In operation, assuming a 4-stroke cycle operation, the fresh charge through the inlet valve 17 is compressed during the upward stroke of the piston until most of it occupies the space within and above the body 21..The spark plug 16 is fired before the piston reaches top dead center, usually at a crank angle at which the piston has travelled about two-thirds of its upward travel, igniting the charge and starting the propagation of the flame downwards and laterally from the spark plug. As a significant portion of the free radicals which are formed during the burning contact the wires of the meshes, they are adsorbed on the extended surfaces of these wires to an extent which suppresses the chain reaction of free radical formation. At the same time, a portion of the flame passes through the passage 24 to ignite the part of the charge beneath the body 21, which part would otherwise not be ignited or ignited sufficiently when the body 21 acts as a flame arrester.

It is evident that any standard engine can be conformed to the engine of the invention, wherein detonation can be suppressed by adsorbing the free radicals, by substituting for the regular gasket the gasket 15 described, which has the extended surface body 21 fixed thereto.

FIG. 4 shows a modified construction in which the extended surface body 21a is separate from the gasket 150, the latter having an opening somewhat larger than that of the bore of the cylinder block. The mesh layers of the body are held together by a crimped metallic rim 22a which extends into the space between the cylinder block and cylinder head, wholly inside of the opening in the gasket 1511. When the head is bolted down against the block both the gasket and the rim 22a are compressed, whereby the latter is held in position.

FIGS. 5 and 6 show the application of the invention to an engine in which a part of the area above the cylinder bore is covered, as by a solid part on the cylinder head, sometimes known as a squish area" in the art. The cylinder block 101) and its piston 13b are as previously described. The cylinder head 14!) is formed with a wall 26 the lower surface of which conforms in shape to the piston head and is situated so that the piston almost touches it when at its top dead center. In this view only one of the valves 17b appears, the other valve being situated behind the one shown. The spark plug 16b is, in this embodiment, at one side.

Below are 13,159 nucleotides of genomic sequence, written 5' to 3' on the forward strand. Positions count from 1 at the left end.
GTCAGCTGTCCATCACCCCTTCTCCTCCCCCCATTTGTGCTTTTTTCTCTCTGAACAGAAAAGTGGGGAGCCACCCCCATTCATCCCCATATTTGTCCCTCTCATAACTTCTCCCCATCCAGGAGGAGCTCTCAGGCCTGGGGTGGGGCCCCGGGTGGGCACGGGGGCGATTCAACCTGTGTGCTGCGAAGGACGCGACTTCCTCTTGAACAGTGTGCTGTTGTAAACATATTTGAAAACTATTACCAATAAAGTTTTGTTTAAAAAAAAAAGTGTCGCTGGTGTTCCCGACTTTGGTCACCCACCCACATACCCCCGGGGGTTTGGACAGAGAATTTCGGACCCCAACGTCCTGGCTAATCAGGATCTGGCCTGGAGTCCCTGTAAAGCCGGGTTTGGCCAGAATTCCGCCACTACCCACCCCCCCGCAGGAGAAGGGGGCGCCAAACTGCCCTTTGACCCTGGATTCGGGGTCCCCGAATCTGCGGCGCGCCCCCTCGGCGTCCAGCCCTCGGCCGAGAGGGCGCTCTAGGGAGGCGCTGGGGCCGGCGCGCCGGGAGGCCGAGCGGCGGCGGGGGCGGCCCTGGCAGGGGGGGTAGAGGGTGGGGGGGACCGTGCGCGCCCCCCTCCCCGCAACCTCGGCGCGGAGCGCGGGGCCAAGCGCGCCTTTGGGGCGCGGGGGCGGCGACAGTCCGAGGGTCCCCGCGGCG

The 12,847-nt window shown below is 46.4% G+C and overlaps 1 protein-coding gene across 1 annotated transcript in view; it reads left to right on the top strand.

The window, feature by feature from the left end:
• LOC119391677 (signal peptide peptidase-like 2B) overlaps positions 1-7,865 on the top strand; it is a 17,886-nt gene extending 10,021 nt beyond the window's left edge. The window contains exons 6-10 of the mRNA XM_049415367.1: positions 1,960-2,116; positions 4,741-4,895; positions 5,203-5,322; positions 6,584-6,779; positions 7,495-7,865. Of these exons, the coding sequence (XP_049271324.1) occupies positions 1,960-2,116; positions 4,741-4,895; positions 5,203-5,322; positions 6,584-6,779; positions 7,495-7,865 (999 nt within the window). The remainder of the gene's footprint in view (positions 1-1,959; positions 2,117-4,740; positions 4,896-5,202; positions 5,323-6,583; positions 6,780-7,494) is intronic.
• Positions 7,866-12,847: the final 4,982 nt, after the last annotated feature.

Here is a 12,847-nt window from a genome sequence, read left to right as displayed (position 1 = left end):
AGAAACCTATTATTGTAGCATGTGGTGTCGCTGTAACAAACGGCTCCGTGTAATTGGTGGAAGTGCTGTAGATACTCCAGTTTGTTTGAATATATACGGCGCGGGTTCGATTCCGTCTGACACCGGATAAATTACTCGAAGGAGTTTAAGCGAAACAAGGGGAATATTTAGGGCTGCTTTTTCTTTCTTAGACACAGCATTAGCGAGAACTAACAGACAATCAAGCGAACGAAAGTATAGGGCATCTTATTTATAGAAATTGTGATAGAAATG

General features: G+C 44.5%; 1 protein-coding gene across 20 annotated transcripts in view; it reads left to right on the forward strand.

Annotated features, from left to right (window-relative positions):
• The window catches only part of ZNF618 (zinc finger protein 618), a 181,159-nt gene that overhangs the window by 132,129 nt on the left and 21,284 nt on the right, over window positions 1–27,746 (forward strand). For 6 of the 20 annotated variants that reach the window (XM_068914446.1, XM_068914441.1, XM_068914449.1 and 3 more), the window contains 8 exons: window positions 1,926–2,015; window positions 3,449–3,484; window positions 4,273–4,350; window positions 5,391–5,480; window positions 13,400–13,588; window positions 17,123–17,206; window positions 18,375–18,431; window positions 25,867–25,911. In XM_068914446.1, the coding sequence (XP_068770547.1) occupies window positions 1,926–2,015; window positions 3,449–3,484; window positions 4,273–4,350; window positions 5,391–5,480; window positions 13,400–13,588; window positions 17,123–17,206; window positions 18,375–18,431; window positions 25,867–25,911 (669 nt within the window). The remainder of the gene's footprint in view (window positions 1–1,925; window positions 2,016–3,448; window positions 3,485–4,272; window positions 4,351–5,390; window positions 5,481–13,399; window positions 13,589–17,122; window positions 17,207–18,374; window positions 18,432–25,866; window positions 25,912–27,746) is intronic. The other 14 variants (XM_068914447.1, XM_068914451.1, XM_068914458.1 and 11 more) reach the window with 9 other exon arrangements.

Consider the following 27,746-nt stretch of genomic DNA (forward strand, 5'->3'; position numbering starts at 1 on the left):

A further modification shown in FIGS. 5 and 6 is the extended surface body, which is shown as being composite, including upper and lower cohesive metallic wire meshes 27 and 28 which form, between them, an enclosure containing loose or packed, extended surface material 29, such as small metallic or catalytic bodies. The said enclosure extends over only a part of the combustion chamber which is not covered by the wall 26 in the illustrated embodiment, although this is not a limitation of the invention. A crimped metallic border piece 30 holds the meshes 27 and 28 together at their peripheries, and this piece is fixed by brazing or welding to thin metallic sheets 31 and 32, the former extending to the combustion chamber wall on the side of the spark plug 16b and the latter under the wall 26. The margins of the sheets 31 and 32, as well as the parts of the piece 30 which adjoin the gasket 15b (which is constructed as was described in connection with FIGS. l-3) are fixed to the metallic gasket sheath by a weldment 33. The sheet 31 has, in the region near to and beneath the spark plug 16b, a flame propagation passage 34, of area as previously described for the passage 24. It is evident that the sheets 31 and/or 32 may but need not be formed of wire mesh or have openings to permit the passage of combustion gas. The sheet 32 should, however, always be thin enough so as not to be touched by the piston 13b.

Although the extended surface material is, in the last embodiment, situated over only a portion of the combustion chamber cross sectional area, the numerical limitations for the surface area provided by the body and the maximum aggregate area of the flame propagation passage have application in terms of the entire cross sectional area of the cylinder bore.

I claim as my invention:

1. An internal combustion engine having stationary and movable walls bounding a combustion chamber, exhaust valve means, and, on a stationary wall, an electrically operated ignition device and inlet valve means for fuel and air, the improvement of a. a body at least partly formed of metal and providing an extended surface of at least 25 sq. cm. per cu. cm. of bulk volume mounted within the chamber so as to extend across the chamber with the movable wall on one side thereof and the ignition device and inlet valve means on the other and in spaced relation to said stationary wall, for the adsorption of free radicals from said fuel which otherwise would propagate a chain reaction,

b. said body having at least one passage extending therethrough for the propagation of a flame from the ignition device and having over the major part of the area of the combustion chamber, measured on a plane perpendicular to the direction of movement of the movable wall, small passages to effect intimate contact of the free radicals with the said extended surface for preventing detonation.